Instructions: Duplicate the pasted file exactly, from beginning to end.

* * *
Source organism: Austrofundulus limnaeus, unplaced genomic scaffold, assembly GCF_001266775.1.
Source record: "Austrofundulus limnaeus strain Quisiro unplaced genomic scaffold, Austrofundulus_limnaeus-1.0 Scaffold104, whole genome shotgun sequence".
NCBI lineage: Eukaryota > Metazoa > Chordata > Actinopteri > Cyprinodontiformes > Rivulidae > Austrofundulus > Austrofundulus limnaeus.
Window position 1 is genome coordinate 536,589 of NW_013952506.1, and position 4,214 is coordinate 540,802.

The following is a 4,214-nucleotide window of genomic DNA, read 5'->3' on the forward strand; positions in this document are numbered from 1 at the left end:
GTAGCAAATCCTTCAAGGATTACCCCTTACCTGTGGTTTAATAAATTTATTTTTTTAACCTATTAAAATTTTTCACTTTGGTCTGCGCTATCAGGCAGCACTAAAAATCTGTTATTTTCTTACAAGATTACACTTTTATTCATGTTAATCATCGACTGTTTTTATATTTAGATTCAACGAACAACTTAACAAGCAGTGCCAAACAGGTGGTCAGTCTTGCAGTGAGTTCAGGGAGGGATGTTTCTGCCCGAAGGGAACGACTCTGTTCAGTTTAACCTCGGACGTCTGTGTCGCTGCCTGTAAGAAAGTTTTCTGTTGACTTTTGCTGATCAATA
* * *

Source organism: Austrofundulus limnaeus, unplaced genomic scaffold, assembly GCF_001266775.1.
Source record: "Austrofundulus limnaeus strain Quisiro unplaced genomic scaffold, Austrofundulus_limnaeus-1.0 Scaffold104, whole genome shotgun sequence".
NCBI lineage: Eukaryota > Metazoa > Chordata > Actinopteri > Cyprinodontiformes > Rivulidae > Austrofundulus > Austrofundulus limnaeus.
Window position 1 is genome coordinate 536,589 of NW_013952506.1, and position 4,214 is coordinate 540,802.

The following is a 4,214-nucleotide window of genomic DNA, read 5'->3' on the forward strand; positions in this document are numbered from 1 at the left end:
GTAGCAAATCCTTCAAGGATTACCCCTTACCTGTGGTTTAATAAATTTATTTTTTTAACCTATTAAAATTTTTCACTTTGGTCTGCGCTATCAGGCAGCACTAAAAATCTGTTATTTTCTTACAAGATTACACTTTTATTCATGTTAATCATCGACTGTTTTTATATTTAGATTCAACGAACAACTTAACAAGCAGTGCCAAACAGGTGGTCAGTCTTGCAGTGAGTTCAGGGAGGGATGTTTCTGCCCGAAGGGAACGACTCTGTTCAGTTTAACCTCGGACGTCTGTGTCGCTGCCTGTAAGAAAGTTTTCTGTTGACTTTTGCTGATCAATA